The buzzy diet is said to potentially alleviate the symptoms of various mental health conditions but is it too good to be true?
In the health world, the ketogenic diet has become about as ubiquitous as Lululemon leggings at a yoga class.
Halle Berry’s a fan of the high-fat, low-carbohydrate diet. Kim Kardashian West’s a “keto” devotee. And “ketone” drinks are now on the market for you to gulp your way to your optimum weight.
But while the buzz around its potential to aid weight loss has been met with a healthy dose of skepticism by experts, the focus is now shifting to the ketogenic diet’s potential to alleviate the symptoms of various mental health conditions – from anxiety to depression.
So how could a simple diet affect not only your waistline, but your mind, too?
In order to understand this, let’s unpack how the diet works first. Our bodies are mainly fueled by glucose, most of which is derived from carbohydrates (hello, mashed potato). By eating high-fat foods and lowering your carb intake to below 50 grams a day (farewell, jam toast), we limit the amount of glucose our body can convert to energy.
As a result, a process called ketogenesis begins, whereby our liver starts to break down fat into “ketones”, which it can now use as a replacement source of energy. Once this is happening, your body is in a metabolic state called ketosis and the serious fat-burning begins.
This is where the potential mental health benefits could also kick in. The ketones not only replace glucose as our body’s main fuel source, but our brain’s too, affecting our neurotransmitters.
A recent University of Tasmania paper called The Current Status of the Ketogenic Diet in Psychiatry, published in Frontiers in Psychiatry, outlined case studies where the diet had positively impacted participants’ mental health.
From bipolar disorder sufferers whose symptoms improved more on the diet than with their meds, to autistic patients who saw their social abilities strengthen, the case studies are anecdotal, sure, but could they be proof the ketogenic diet could work on our mind?
According to the University of Tasmania’s Dr Emmanuelle Bostock, who co-authored the paper, it’s certainly something worth exploring further.
“While improvements seen in anxiety, depression and bipolar disorder may be related to changes in neurotransmitters while on the diet, this is the tip of the iceberg and much more research is needed to clarify the role of the ketogenic diet in mental disorders,” Dr Bostock explains.
Despite the ketogenic diet’s use in psychiatry since the 1920s (it’s been prescribed for epileptic patients to reduce their seizure activity for decades), many experts are reluctant to recommend it to mental health patients at this stage.
Dr Bostock says the diet should always be conducted with close medical supervision due to it being so “difficult to follow”.
“Plus, at the start of the diet – when transitioning from a presumably standard diet – one may experience ‘keto flu’,” Dr Bostock explains.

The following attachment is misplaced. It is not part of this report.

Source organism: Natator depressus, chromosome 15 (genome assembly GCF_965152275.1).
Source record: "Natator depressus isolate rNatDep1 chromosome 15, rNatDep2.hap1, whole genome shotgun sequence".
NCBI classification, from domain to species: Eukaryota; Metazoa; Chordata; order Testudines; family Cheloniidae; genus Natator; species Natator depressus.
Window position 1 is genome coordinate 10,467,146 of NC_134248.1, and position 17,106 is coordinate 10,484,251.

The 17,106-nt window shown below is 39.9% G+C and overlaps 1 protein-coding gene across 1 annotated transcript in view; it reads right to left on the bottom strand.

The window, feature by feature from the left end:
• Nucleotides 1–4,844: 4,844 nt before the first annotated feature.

Keto flu refers to a period of adjustment where your body switches from fueling itself with glucose to fat. While it might not sound overly significant, it’s something Susie Neilson, and many others, describes as “torturous”. The journalist tried the diet in an attempt to alleviate the symptoms of her mental health issues, but found that it only worsened them.
“After two days of eating fewer than 30 grams of carbs, it hit – a period of low energy and weakness that keto experts call ‘the low-carb flu’. I woke up achy and sluggish, confused and depressed,” she wrote in an article for The Cut.
“By Thursday, I noticed blearily that my anxiety was gone – I was simply too tired to be nervous about anything. But my depression had deepened, sending me into a dull blue fog… I battled depression and physical fatigue for ten days straight, and still, my ‘flu’ raged on.”
While every second health influencer might seem to be breezing by on their keto journey (and they have the bacon shots to prove it), dietitian and founder of Functional Food Solutions Peta Carige says there’s something to be said for just trying to stick to a balanced diet. Is it sexy? Not particularly. But it’s better for your health holistically.
“It’s important to find a diet plan that works for you personally. I have seen some patients have great success with the ketogenic diet and others that have found it terrible, uncomfortable and too restrictive,” explains Carige.
“Listen to your body and every ‘new’ diet plan should start with increasing your vegetable and salad intake.”
Plus, the ketogenic diet was recently named the worst diet of 2018 by the US News and World Report panel (a group made up of 25 experts in the health and wellbeing field) due to its ineffectiveness in terms of long-term weight loss and ease of use.
The takeaway here? When it comes to changing your mental health or waistline, it pays to do your due diligence before getting sucked into the latest diet du jour.
While the ketogenic diet may have some indicators that it could benefit your mental health, there’s currently more evidence to suggest that, at best, it’s just a short-term weight loss solution.
Yes, you have our permission to stay friends with mashed potato for now.